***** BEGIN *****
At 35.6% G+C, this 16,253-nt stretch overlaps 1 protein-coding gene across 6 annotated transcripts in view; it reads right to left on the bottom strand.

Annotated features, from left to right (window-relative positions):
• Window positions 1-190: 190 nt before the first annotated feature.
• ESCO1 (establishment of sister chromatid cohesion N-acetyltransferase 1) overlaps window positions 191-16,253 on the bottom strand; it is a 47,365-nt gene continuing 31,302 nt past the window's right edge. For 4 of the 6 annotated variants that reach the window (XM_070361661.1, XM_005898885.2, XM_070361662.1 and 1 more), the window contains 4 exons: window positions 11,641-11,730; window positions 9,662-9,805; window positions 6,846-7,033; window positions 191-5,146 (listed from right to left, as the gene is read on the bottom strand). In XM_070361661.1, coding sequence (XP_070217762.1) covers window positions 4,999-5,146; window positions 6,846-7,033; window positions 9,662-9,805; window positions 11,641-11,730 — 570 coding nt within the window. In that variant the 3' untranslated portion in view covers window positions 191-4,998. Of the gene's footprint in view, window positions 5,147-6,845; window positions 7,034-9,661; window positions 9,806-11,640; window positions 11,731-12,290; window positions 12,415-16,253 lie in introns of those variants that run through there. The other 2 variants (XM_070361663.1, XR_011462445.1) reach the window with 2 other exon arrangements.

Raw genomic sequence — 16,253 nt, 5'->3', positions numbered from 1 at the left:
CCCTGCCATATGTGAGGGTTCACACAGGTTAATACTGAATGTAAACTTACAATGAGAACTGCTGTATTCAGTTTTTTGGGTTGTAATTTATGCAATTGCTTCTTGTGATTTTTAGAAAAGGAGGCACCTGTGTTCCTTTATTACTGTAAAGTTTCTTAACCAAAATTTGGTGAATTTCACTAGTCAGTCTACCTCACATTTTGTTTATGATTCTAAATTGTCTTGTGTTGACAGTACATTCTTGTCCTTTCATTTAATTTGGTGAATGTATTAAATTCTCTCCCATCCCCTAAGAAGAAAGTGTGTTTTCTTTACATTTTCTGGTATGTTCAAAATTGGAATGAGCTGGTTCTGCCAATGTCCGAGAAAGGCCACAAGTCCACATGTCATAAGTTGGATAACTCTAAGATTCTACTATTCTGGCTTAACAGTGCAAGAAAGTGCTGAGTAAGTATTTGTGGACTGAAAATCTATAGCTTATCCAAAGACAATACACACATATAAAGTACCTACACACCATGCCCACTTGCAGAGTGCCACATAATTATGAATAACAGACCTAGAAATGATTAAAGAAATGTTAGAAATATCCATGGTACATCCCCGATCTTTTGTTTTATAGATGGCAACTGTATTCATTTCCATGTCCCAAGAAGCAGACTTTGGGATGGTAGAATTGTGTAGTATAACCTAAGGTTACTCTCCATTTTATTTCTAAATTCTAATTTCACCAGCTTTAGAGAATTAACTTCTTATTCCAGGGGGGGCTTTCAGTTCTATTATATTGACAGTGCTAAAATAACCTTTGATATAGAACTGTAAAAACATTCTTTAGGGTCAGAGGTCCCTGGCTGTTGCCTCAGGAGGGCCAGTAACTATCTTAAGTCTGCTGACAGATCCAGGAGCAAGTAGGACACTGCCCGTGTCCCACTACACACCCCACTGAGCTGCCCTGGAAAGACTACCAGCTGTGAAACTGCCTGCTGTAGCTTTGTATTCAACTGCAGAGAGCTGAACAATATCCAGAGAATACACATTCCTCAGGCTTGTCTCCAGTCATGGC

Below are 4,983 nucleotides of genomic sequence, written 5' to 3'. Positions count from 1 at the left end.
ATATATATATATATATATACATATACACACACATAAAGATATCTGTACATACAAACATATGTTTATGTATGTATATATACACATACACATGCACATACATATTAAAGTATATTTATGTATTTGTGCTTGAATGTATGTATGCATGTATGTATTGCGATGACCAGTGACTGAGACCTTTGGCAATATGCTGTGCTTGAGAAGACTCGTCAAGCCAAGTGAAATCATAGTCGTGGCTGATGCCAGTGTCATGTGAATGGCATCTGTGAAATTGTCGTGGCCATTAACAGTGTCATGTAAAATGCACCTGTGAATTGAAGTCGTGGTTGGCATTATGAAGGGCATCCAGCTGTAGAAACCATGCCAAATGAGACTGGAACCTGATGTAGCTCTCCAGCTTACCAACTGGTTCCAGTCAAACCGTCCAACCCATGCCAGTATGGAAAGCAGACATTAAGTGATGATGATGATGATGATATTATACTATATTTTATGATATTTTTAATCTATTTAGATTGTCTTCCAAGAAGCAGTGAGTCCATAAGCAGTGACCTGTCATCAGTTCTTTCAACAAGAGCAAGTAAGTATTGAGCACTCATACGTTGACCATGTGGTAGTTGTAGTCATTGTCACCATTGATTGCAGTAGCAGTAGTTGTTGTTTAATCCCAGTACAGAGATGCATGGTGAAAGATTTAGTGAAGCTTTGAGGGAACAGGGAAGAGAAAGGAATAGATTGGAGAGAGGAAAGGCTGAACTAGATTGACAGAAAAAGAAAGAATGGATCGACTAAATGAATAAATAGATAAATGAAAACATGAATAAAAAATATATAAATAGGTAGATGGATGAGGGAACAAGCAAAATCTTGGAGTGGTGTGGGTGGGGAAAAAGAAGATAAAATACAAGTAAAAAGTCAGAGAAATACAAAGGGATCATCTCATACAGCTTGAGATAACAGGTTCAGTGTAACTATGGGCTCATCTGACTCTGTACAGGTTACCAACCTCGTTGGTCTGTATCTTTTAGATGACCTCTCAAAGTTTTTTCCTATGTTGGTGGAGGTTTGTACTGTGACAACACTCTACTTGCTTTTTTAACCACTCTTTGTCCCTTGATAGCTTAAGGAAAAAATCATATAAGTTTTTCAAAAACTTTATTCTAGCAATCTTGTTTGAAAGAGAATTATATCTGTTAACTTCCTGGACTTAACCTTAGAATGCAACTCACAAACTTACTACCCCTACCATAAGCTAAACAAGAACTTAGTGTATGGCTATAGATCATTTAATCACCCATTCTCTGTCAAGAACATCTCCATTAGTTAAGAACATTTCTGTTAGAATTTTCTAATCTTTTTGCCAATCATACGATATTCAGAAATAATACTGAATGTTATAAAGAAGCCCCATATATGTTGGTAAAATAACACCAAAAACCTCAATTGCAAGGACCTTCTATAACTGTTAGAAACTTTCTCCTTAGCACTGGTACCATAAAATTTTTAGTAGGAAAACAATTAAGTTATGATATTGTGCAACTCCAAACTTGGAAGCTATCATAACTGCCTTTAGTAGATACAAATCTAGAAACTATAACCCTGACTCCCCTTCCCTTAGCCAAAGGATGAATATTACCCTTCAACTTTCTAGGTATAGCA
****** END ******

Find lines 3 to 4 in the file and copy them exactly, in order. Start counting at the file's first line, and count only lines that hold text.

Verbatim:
• Window positions 1-190: 190 nt before the first annotated feature.
• ESCO1 (establishment of sister chromatid cohesion N-acetyltransferase 1) overlaps window positions 191-16,253 on the bottom strand; it is a 47,365-nt gene continuing 31,302 nt past the window's right edge. For 4 of the 6 annotated variants that reach the window (XM_070361661.1, XM_005898885.2, XM_070361662.1 and 1 more), the window contains 4 exons: window positions 11,641-11,730; window positions 9,662-9,805; window positions 6,846-7,033; window positions 191-5,146 (listed from right to left, as the gene is read on the bottom strand). In XM_070361661.1, coding sequence (XP_070217762.1) covers window positions 4,999-5,146; window positions 6,846-7,033; window positions 9,662-9,805; window positions 11,641-11,730 — 570 coding nt within the window. In that variant the 3' untranslated portion in view covers window positions 191-4,998. Of the gene's footprint in view, window positions 5,147-6,845; window positions 7,034-9,661; window positions 9,806-11,640; window positions 11,731-12,290; window positions 12,415-16,253 lie in introns of those variants that run through there. The other 2 variants (XM_070361663.1, XR_011462445.1) reach the window with 2 other exon arrangements.